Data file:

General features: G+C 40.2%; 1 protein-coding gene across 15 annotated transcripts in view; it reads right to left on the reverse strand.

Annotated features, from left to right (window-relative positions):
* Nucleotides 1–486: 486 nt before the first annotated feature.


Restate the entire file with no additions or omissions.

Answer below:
General features: G+C 40.2%; 1 protein-coding gene across 15 annotated transcripts in view; it reads right to left on the reverse strand.

Annotated features, from left to right (window-relative positions):
* Nucleotides 1–486: 486 nt before the first annotated feature.